Is it worth breaking my fixed rate?

Hammer smashing walnuts

The cost of breaking your mortgage

The fee is called a “mark-to-market” fee and is hidden in the small print of all bank mortgage documents. It is a calculated fee that is based on the size of the mortgage, how far interest rates have fallen since it was fixed, and its remaining fixed term when it is repaid. The penalty fee is complicated but roughly equates to $1,000 per $100,000 borrowed for every 1% fall in rates, and for every year of its remaining fixed rate term. So if interest rates fall by 2%, a customer with a $400,000 mortgage on a five-year fixed-rate with three years still to go will face a penalty fee of around $24,000! As a general rule, customers won’t financially benefit from breaking fixed rates and refinancing when interest rates are falling. The prepayment fee will offset any reduction in interest paid. However, there are some exceptions to this rule!

How to save money

If your mortgage is with ASB, BNZ, National Bank or Sovereign - and you have over two years left on your mortgage - then you may still financially benefit because long-term fixed rates are so high. However, to benefit you need to be comfortable putting your mortgage on a floating rate, or on low short-term fixed rates. If your intention is to simply fix long-term then there won’t be a financial benefit and we'd advise against breaking. We calculate your savings as the change in interest you pay over the remaining fixed term of your mortgage less the penalty fee (that you need to pay upfront to break the mortgage.)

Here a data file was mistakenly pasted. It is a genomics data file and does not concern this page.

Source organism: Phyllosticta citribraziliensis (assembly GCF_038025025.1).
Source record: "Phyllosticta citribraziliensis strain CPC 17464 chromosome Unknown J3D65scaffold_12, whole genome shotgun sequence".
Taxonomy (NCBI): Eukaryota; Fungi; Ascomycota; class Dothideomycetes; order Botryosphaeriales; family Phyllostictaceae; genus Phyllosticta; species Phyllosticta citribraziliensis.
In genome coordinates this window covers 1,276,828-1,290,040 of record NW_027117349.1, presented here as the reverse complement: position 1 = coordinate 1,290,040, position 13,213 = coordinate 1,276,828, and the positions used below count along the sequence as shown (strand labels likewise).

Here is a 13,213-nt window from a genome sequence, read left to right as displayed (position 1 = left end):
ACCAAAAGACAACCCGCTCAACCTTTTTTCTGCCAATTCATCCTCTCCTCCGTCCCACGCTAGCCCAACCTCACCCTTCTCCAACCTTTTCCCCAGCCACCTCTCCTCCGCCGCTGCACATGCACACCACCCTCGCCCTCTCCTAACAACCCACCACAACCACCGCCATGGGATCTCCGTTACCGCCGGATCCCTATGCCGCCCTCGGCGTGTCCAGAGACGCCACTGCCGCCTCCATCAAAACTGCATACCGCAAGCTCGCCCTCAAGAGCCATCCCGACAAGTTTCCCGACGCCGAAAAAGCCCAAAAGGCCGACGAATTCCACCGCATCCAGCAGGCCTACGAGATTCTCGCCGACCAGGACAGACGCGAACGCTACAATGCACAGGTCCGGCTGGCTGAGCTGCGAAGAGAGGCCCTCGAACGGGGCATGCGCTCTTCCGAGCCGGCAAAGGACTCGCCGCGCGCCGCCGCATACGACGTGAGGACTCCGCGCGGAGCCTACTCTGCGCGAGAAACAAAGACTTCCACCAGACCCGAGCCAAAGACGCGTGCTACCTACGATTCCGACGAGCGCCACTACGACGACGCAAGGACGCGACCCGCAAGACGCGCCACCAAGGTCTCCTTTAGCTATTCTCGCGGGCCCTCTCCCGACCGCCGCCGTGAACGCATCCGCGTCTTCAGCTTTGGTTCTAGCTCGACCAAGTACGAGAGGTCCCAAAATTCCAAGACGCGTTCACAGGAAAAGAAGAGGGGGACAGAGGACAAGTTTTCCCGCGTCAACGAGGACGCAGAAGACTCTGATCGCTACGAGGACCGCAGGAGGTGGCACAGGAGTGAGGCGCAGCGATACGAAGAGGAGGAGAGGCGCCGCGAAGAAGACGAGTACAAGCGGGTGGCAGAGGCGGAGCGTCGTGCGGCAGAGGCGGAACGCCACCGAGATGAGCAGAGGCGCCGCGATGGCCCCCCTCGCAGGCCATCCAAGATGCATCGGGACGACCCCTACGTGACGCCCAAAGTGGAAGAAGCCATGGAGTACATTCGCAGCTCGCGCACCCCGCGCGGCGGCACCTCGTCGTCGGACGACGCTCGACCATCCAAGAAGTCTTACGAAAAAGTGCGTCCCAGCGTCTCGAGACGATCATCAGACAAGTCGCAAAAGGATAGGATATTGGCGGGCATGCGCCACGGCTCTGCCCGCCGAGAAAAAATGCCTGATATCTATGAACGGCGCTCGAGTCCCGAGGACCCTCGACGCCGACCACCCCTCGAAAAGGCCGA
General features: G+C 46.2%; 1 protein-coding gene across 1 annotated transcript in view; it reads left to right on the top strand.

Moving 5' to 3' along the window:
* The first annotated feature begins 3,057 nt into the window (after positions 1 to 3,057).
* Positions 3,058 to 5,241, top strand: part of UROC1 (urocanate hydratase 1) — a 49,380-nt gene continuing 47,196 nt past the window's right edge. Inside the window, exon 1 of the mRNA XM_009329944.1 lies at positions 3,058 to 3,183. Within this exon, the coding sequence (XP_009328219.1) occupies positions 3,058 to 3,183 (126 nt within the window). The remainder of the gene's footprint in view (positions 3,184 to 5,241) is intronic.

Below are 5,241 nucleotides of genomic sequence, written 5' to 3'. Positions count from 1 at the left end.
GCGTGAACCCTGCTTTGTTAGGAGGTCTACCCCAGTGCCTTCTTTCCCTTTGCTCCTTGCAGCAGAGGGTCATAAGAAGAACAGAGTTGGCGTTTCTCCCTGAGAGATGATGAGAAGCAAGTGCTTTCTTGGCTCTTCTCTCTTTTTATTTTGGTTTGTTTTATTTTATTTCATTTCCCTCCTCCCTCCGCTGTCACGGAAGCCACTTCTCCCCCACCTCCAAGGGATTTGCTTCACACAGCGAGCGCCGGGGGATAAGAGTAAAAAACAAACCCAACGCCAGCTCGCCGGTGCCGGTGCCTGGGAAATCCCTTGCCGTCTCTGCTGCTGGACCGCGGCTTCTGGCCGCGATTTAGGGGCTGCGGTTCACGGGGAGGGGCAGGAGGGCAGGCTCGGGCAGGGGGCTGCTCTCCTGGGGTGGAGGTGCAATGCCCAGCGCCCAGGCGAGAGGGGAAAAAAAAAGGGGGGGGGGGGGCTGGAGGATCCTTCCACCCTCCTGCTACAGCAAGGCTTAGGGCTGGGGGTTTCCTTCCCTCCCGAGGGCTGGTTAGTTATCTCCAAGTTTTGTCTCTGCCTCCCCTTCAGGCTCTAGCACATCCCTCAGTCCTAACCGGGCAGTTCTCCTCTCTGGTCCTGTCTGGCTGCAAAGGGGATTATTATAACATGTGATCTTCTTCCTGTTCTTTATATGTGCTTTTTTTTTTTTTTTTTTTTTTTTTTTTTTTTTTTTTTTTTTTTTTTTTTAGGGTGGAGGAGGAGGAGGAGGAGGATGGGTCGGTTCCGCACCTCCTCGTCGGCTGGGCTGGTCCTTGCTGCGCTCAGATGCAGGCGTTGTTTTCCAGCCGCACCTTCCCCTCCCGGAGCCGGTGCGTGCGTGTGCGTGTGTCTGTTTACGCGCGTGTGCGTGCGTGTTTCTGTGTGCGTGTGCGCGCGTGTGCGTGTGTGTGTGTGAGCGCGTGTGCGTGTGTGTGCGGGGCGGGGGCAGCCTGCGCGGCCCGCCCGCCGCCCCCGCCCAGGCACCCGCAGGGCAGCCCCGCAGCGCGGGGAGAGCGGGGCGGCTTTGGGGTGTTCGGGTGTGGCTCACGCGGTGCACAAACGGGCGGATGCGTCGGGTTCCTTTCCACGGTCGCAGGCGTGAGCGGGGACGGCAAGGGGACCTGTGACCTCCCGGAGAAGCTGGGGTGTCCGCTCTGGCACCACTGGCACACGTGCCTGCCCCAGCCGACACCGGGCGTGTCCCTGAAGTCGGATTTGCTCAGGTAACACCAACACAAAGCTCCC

Other considerations

If your mortgage is on an investment property, then the break fee will be tax deductible. Breaking the mortgage can be a good way of bringing forward tax losses. The lower rates also give your property a better chance of becoming cashflow positive. Breaking your mortgage now gives you the opportunity to lock in low long-term rates. That said, our view is that long-term rates are currently priced too high. They could fall slightly over the next two to three months as more consumers adjust to using floating rates.